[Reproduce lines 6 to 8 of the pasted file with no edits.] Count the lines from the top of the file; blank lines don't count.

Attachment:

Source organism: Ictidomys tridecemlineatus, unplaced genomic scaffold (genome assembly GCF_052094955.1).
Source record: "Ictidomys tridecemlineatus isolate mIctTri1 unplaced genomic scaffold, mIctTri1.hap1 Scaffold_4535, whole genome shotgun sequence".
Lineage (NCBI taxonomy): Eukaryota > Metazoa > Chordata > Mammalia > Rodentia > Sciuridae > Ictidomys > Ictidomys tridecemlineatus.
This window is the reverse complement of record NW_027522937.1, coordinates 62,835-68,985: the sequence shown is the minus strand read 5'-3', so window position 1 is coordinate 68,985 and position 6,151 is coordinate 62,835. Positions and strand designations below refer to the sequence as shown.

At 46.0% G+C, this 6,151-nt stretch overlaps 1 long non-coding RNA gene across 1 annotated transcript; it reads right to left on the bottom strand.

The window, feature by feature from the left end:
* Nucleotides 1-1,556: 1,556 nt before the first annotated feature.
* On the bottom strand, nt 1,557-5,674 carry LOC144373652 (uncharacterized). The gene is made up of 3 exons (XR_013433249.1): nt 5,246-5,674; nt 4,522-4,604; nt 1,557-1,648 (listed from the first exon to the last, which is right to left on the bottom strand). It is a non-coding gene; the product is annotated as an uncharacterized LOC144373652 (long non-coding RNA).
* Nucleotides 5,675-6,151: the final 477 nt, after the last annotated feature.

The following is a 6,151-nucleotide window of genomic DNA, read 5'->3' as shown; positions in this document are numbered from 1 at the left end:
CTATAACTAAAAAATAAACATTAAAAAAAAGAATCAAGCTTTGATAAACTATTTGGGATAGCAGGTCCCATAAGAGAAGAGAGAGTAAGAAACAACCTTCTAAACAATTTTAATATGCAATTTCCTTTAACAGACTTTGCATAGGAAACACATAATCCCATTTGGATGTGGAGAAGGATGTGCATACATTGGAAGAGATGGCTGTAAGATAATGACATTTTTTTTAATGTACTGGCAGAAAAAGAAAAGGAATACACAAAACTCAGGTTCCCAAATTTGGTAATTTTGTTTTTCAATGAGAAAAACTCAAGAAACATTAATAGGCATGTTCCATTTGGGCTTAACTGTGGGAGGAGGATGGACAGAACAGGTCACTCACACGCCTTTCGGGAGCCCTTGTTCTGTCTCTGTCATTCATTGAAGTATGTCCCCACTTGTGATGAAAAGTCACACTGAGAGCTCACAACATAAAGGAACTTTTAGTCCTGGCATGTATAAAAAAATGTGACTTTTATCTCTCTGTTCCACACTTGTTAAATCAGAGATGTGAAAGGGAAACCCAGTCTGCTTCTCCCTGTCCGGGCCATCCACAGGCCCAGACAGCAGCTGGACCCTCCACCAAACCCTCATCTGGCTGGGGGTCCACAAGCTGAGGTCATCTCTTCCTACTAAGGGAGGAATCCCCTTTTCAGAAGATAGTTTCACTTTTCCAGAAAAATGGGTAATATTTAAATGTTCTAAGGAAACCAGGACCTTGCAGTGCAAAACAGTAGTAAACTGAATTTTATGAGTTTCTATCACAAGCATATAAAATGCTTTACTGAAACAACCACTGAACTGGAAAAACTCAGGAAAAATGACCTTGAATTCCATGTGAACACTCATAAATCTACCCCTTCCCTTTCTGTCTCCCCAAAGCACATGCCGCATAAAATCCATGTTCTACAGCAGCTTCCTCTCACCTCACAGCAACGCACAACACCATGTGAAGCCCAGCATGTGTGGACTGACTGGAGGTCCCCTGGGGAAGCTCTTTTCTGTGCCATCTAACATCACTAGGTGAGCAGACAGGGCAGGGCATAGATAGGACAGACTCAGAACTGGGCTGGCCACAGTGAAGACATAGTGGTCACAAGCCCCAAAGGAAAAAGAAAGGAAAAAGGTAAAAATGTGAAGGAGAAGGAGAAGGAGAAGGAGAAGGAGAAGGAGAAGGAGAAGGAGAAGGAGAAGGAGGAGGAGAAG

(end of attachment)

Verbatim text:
The window, feature by feature from the left end:
* Nucleotides 1-1,556: 1,556 nt before the first annotated feature.
* On the bottom strand, nt 1,557-5,674 carry LOC144373652 (uncharacterized). The gene is made up of 3 exons (XR_013433249.1): nt 5,246-5,674; nt 4,522-4,604; nt 1,557-1,648 (listed from the first exon to the last, which is right to left on the bottom strand). It is a non-coding gene; the product is annotated as an uncharacterized LOC144373652 (long non-coding RNA).